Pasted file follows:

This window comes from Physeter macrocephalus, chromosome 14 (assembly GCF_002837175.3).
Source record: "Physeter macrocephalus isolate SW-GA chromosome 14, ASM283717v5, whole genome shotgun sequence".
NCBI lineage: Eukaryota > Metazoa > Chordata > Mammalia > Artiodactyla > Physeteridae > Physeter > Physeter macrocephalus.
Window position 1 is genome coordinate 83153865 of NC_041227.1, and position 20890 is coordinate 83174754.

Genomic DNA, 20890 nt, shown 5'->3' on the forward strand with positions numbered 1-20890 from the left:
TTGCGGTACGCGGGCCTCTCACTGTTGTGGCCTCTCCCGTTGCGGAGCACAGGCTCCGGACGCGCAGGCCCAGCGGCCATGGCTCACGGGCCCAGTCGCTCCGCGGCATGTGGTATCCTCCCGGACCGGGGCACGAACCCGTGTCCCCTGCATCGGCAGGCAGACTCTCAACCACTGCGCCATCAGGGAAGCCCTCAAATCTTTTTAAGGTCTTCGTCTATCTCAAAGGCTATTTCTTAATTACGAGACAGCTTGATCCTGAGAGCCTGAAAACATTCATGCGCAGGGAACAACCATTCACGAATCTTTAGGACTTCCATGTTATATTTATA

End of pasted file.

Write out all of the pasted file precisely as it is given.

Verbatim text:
This window comes from Physeter macrocephalus, chromosome 14 (assembly GCF_002837175.3).
Source record: "Physeter macrocephalus isolate SW-GA chromosome 14, ASM283717v5, whole genome shotgun sequence".
NCBI lineage: Eukaryota > Metazoa > Chordata > Mammalia > Artiodactyla > Physeteridae > Physeter > Physeter macrocephalus.
Window position 1 is genome coordinate 83153865 of NC_041227.1, and position 20890 is coordinate 83174754.

Genomic DNA, 20890 nt, shown 5'->3' on the forward strand with positions numbered 1-20890 from the left:
TTGCGGTACGCGGGCCTCTCACTGTTGTGGCCTCTCCCGTTGCGGAGCACAGGCTCCGGACGCGCAGGCCCAGCGGCCATGGCTCACGGGCCCAGTCGCTCCGCGGCATGTGGTATCCTCCCGGACCGGGGCACGAACCCGTGTCCCCTGCATCGGCAGGCAGACTCTCAACCACTGCGCCATCAGGGAAGCCCTCAAATCTTTTTAAGGTCTTCGTCTATCTCAAAGGCTATTTCTTAATTACGAGACAGCTTGATCCTGAGAGCCTGAAAACATTCATGCGCAGGGAACAACCATTCACGAATCTTTAGGACTTCCATGTTATATTTATA